[Sprinkler systems are a] cumbersome and costly apparatus.
[The New York Herald noted that the owners claimed the order amounted to] a confiscation of property…
To my mind this is all wrong….The experience of the past proves conclusively that the best government is the least possible government, that the unfettered initiative of the individual is the force that makes a country great and that this initiative should never be bound...
We are of the opinion that if the present recommendations are insisted upon…factories will be driven from the city, labor will be compelled to accompany them, factories, tenements, and small houses will become tenantless with the final result of demoralization in tax collections by the city. What is wanted is evolution and not revolution.
You must relieve [New York's] real estate from the terrible yolk of oppression which has been throttling it for some years past…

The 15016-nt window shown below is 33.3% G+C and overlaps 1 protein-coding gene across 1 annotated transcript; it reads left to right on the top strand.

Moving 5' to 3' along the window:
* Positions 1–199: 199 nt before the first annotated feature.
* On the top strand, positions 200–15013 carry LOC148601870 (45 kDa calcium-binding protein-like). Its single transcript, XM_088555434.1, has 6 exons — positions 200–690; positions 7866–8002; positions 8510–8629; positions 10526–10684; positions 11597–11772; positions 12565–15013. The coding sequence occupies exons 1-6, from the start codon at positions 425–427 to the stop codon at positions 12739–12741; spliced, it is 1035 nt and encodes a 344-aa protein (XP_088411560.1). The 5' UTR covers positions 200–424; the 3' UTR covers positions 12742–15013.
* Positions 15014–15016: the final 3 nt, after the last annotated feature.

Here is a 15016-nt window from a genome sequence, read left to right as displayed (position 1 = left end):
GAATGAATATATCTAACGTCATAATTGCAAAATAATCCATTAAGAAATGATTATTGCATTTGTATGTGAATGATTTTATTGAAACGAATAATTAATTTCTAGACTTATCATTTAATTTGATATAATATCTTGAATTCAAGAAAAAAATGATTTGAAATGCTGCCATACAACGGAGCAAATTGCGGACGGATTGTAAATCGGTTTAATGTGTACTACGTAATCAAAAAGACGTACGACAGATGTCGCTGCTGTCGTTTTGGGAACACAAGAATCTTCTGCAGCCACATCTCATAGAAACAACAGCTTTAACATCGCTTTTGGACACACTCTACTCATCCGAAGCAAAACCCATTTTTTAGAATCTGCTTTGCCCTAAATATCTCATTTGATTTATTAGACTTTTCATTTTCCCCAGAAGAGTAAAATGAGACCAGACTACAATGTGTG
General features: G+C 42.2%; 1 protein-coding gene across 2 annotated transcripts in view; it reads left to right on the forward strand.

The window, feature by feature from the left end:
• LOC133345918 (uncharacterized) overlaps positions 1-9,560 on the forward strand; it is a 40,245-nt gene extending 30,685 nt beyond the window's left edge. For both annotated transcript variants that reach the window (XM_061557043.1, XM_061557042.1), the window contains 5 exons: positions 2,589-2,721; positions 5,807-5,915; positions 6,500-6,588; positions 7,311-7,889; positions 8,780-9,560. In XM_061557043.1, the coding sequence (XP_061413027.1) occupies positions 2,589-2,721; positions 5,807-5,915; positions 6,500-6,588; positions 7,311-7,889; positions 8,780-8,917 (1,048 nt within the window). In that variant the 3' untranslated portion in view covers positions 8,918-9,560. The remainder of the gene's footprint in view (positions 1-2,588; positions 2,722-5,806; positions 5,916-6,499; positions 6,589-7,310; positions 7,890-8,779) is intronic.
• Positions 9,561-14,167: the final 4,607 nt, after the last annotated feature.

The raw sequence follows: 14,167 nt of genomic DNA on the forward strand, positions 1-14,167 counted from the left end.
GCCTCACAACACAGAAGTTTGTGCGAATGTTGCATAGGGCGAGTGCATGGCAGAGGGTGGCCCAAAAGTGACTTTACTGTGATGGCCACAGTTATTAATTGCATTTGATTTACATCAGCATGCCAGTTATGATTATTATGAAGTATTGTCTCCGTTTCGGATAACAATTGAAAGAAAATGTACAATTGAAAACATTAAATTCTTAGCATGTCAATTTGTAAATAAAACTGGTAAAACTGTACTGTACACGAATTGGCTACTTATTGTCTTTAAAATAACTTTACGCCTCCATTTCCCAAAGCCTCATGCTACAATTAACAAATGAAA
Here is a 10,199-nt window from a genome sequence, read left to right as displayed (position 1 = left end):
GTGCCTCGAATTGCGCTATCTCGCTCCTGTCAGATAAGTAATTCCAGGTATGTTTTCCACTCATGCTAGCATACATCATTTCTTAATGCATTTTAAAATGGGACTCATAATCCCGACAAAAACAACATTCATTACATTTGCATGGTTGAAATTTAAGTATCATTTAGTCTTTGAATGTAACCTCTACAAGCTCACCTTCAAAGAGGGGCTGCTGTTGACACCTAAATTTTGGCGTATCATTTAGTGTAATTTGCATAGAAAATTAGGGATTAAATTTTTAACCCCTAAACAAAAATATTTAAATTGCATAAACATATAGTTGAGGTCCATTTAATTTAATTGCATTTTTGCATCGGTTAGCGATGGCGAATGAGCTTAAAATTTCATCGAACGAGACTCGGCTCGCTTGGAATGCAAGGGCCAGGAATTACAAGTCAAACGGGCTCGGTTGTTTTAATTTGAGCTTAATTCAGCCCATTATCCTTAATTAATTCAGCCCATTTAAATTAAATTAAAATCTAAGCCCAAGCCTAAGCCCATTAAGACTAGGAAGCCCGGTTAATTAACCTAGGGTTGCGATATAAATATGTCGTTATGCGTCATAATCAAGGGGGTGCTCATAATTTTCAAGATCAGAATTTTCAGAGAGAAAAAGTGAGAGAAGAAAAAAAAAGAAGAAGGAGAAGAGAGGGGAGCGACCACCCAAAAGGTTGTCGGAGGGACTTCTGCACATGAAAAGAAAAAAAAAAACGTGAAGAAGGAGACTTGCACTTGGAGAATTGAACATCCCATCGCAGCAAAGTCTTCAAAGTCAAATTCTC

This condition is depreciating the value of real estate, restricting its marketability, and driving manufacturers out of the City and State of New York.
It is almost impossible to sell any real property in New York City at the present time at its assessed value.
The owners of real property are becoming terrified by the number of laws which have been enacted affecting real property in New York City…in each succeeding year there is a law passed…This compels the owner to expend…large sums of money, which…are absolutely needless and useless.
You can no longer distinguish the real estate owner by the smile of prosperity, because his property is now a burden and a liability instead of a comfort and a source of income. To own a factory building in New York City is now a calamity.
The Real Estate Board of New York is informed that thousands of factories are migrating to New Jersey and Connecticut in order to be freed from the oppressive laws of New York State.